Pine resin is abundant in coniferous forests. Certain trees secrete this liquid as part of a healing mechanism. You can very easily find it slowly dripping from tree bark cracks and you can also harvest it using a knife.
It’s a viscous, sticky substance that has various uses, especially in survival situations due to its antisepctic and powerful regenerative properties.
The largest amount of resin is produced by pine trees, spruce trees and the Christmas tree.
By using a knife, you will be able to remove the bark away and then collect the resin. Use a bucket to collect the liquid.
Now, let’s see exactly how you can use the pine resin in survival situations:
1. As food
Pine resin is very rich in vitamin C and is edible. This makes it a great survival food. Since it has antiseptic properties, you can also consider it as nature’s toothpaste.
2. As a water proof sealant
Boil the resin and then mix it with rendered animal fats and oak charcoal (or ash) to create a water proof sealant. Apply it on cloth items, boots, house roof, bucket or any other item you might find it necessary. You can also waterproof canoes with this mixture.
3. To stop the bleeding
Injuries can spell disaster in survival situations. If you ever cut yourself by accident, apply some pine resin it on the cut and gently press against it. Hold it in place for an hour or so, and then peel it off. Apart from the fact that it stops the bleeding, it also prevents the germs from infecting the wound, since it has antiseptic and antimicrobial properties. It will also help heal the wound much faster.
4. As a powerful adhesive
To make an incredibly powerful glue, boil the pine resin and use it to stick together whatever broken item you are in need of.
5. As an anti-rheumatism ointment
To obtain an effective ointment against rheumatism, use the following ingredients:
- 2-3 tablespoons of pine resin
- 1 tablespoon animal fats (after rendering the fat [i.e., heating up the fat to a simmer until the water in the fat is eliminated and you no longer see bubbles forming up] mix it up with the pine resin and the beeswax, while it is still hot)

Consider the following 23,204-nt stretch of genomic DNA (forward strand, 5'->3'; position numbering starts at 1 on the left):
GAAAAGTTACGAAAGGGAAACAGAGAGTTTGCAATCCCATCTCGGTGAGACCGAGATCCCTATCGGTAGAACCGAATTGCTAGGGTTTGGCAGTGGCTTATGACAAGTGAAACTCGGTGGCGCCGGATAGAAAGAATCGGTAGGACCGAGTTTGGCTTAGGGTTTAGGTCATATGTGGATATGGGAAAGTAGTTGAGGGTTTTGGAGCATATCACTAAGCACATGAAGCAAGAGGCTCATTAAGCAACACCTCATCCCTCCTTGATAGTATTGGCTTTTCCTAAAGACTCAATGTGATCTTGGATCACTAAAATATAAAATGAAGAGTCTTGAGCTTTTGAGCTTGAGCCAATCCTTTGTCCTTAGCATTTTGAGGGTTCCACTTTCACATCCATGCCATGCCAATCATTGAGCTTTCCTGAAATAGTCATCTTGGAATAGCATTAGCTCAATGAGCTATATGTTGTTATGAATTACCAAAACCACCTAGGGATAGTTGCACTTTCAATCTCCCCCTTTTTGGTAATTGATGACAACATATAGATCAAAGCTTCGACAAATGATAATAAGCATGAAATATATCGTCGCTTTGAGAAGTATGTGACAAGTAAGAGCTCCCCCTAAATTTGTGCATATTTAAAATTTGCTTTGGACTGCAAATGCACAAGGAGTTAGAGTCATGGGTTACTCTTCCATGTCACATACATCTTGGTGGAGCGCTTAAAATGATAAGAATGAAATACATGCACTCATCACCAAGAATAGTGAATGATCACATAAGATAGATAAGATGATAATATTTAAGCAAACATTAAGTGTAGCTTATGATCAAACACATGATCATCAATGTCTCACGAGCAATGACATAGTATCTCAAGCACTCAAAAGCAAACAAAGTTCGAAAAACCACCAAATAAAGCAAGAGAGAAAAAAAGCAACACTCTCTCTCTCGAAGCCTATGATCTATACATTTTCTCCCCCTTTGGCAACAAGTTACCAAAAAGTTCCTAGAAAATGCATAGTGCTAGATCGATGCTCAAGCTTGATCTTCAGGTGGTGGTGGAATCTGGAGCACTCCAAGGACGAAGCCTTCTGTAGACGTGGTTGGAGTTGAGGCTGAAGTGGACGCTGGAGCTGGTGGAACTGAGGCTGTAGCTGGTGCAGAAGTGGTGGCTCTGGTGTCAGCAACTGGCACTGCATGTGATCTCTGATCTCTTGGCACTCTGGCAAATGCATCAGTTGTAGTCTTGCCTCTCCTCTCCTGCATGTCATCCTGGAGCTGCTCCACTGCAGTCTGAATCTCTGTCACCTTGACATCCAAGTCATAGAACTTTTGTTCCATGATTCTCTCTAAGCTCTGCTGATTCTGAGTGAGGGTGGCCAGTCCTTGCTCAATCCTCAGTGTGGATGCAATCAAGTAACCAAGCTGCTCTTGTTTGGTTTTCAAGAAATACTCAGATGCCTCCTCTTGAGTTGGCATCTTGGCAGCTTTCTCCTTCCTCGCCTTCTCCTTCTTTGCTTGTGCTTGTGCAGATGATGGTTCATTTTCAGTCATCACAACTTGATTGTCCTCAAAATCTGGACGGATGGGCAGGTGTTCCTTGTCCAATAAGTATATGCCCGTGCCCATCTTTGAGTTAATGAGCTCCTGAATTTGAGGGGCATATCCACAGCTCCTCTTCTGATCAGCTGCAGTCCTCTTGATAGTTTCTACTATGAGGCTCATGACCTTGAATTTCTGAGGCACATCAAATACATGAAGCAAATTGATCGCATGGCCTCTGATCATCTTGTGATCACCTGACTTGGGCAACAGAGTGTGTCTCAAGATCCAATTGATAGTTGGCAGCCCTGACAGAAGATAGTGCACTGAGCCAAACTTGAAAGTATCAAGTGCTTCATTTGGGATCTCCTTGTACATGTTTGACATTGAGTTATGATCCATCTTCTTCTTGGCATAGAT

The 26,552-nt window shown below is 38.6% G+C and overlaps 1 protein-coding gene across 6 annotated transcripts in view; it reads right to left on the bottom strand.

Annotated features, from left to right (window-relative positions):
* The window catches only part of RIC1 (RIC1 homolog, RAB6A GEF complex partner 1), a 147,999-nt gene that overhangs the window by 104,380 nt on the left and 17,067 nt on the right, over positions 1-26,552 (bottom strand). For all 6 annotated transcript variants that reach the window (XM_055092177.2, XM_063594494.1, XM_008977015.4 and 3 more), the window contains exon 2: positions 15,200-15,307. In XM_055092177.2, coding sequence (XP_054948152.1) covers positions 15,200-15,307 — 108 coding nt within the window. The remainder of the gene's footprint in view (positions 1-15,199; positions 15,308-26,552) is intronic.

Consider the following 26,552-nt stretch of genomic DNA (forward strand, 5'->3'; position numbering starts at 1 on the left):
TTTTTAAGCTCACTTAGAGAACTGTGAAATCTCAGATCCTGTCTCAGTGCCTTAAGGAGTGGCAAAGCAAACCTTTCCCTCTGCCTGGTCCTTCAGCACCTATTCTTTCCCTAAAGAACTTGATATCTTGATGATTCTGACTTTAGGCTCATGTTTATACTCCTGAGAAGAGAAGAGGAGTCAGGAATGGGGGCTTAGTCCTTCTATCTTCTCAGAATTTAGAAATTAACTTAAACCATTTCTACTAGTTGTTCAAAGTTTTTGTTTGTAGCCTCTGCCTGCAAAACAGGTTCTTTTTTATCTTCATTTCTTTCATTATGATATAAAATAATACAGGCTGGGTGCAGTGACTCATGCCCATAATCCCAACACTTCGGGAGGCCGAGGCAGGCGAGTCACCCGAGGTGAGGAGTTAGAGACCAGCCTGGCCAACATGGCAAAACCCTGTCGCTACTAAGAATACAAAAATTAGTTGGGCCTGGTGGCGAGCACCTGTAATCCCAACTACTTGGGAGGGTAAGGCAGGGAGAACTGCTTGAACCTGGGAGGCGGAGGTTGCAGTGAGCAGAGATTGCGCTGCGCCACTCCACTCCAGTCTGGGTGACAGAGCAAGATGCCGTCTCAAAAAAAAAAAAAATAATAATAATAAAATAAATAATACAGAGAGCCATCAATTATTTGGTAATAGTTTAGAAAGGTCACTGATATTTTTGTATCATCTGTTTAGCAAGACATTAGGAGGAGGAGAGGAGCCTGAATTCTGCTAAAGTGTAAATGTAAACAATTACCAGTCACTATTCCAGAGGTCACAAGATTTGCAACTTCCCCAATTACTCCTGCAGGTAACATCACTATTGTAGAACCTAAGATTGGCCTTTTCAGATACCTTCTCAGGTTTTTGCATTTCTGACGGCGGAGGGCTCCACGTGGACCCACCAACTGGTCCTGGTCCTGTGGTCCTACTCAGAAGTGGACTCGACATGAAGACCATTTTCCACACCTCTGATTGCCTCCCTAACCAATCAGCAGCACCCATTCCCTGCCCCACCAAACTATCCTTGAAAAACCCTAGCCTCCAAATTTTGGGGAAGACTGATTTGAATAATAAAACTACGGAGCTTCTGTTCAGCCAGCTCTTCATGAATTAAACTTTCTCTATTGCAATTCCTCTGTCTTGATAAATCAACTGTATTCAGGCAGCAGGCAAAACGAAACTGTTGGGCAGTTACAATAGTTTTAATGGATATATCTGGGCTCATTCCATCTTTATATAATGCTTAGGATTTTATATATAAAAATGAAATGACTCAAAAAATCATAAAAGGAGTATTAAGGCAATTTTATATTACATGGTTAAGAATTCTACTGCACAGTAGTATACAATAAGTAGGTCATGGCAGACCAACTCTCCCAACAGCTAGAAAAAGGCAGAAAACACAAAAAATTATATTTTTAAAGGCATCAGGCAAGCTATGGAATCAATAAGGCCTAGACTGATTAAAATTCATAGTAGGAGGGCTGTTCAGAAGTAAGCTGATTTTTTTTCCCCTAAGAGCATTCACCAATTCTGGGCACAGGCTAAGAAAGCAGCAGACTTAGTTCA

- 1 teaspoon beeswax (optional): this will add consistency to the ointment and when applied onto the skin, the beeswax will form a protective barrier, which is particularly useful for the burnt skin; prepare to include it in the anti-rheumatism cream, by heating it up (the beeswax’ melting point is 62 degrees Celsius or 143.6 Fahrenheit).
While it is still hot, mix the fat with the beeswax and the pine resin, then strain the composition (as resin can still contain a few pieces of bark) in a jar and let it cool off. For a complete anti-rheumatism treatment, apply the ointment on the skin for 30 days; it will have the same effect on your skin as the pine resin has on the tree (i.e., help close wounds and restore damaged tissue).
Other Survival Uses
It is also useful in treating bruises, burns, sprains, strains, fractures and even help reduce the pain induced by the foot bunions.
What’s more, it will help you cure the mange, dermatitis and eczema, due to its antifungal and antimicrobial properties.
Moving on to the more tabu part, pine resin can also be used to treat haemorrhoids. The resin can be easily molded into the shape of a suppository. In the middle of nowhere, this composition can really help you solve your health problems. Don’t hesitate to use it.
Some people are allergic to this natural medicine, so before attempting to use it for any kind of treatment, apply it to a small area on your skin, as a test. If it starts itching and the skin turns red, it’s most likely you are allergic. In that case, you should avoid it.